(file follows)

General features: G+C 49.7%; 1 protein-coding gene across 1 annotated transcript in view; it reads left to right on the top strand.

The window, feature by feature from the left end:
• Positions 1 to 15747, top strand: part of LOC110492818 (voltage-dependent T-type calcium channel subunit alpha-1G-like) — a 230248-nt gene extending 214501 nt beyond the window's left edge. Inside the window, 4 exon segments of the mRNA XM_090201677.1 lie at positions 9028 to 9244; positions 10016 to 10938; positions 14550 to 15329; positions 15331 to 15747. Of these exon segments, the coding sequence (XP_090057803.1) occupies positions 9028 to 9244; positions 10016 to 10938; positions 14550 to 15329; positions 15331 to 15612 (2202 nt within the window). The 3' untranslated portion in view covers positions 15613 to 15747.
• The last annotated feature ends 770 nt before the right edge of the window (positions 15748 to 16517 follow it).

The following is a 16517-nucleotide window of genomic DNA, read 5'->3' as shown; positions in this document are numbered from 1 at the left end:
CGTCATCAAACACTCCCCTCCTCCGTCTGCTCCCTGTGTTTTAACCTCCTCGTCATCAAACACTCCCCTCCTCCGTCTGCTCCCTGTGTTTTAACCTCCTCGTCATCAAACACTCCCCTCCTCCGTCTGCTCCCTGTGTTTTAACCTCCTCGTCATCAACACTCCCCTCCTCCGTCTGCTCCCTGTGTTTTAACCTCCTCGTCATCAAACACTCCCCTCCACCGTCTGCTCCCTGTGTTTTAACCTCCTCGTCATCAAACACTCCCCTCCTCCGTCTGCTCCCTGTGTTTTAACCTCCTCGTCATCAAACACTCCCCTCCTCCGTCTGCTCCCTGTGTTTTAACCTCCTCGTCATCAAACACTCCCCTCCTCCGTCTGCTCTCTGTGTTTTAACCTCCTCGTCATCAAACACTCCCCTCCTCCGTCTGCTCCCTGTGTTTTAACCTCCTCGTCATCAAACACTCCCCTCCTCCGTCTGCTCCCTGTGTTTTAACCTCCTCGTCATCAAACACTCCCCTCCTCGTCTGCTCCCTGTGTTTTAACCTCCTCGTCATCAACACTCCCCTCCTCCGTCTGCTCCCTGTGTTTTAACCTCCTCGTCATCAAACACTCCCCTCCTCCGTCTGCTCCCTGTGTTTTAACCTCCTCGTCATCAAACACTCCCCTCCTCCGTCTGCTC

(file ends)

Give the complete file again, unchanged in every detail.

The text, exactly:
General features: G+C 49.7%; 1 protein-coding gene across 1 annotated transcript in view; it reads left to right on the top strand.

The window, feature by feature from the left end:
• Positions 1 to 15747, top strand: part of LOC110492818 (voltage-dependent T-type calcium channel subunit alpha-1G-like) — a 230248-nt gene extending 214501 nt beyond the window's left edge. Inside the window, 4 exon segments of the mRNA XM_090201677.1 lie at positions 9028 to 9244; positions 10016 to 10938; positions 14550 to 15329; positions 15331 to 15747. Of these exon segments, the coding sequence (XP_090057803.1) occupies positions 9028 to 9244; positions 10016 to 10938; positions 14550 to 15329; positions 15331 to 15612 (2202 nt within the window). The 3' untranslated portion in view covers positions 15613 to 15747.
• The last annotated feature ends 770 nt before the right edge of the window (positions 15748 to 16517 follow it).

The following is a 16517-nucleotide window of genomic DNA, read 5'->3' as shown; positions in this document are numbered from 1 at the left end:
CGTCATCAAACACTCCCCTCCTCCGTCTGCTCCCTGTGTTTTAACCTCCTCGTCATCAAACACTCCCCTCCTCCGTCTGCTCCCTGTGTTTTAACCTCCTCGTCATCAAACACTCCCCTCCTCCGTCTGCTCCCTGTGTTTTAACCTCCTCGTCATCAACACTCCCCTCCTCCGTCTGCTCCCTGTGTTTTAACCTCCTCGTCATCAAACACTCCCCTCCACCGTCTGCTCCCTGTGTTTTAACCTCCTCGTCATCAAACACTCCCCTCCTCCGTCTGCTCCCTGTGTTTTAACCTCCTCGTCATCAAACACTCCCCTCCTCCGTCTGCTCCCTGTGTTTTAACCTCCTCGTCATCAAACACTCCCCTCCTCCGTCTGCTCTCTGTGTTTTAACCTCCTCGTCATCAAACACTCCCCTCCTCCGTCTGCTCCCTGTGTTTTAACCTCCTCGTCATCAAACACTCCCCTCCTCCGTCTGCTCCCTGTGTTTTAACCTCCTCGTCATCAAACACTCCCCTCCTCGTCTGCTCCCTGTGTTTTAACCTCCTCGTCATCAACACTCCCCTCCTCCGTCTGCTCCCTGTGTTTTAACCTCCTCGTCATCAAACACTCCCCTCCTCCGTCTGCTCCCTGTGTTTTAACCTCCTCGTCATCAAACACTCCCCTCCTCCGTCTGCTC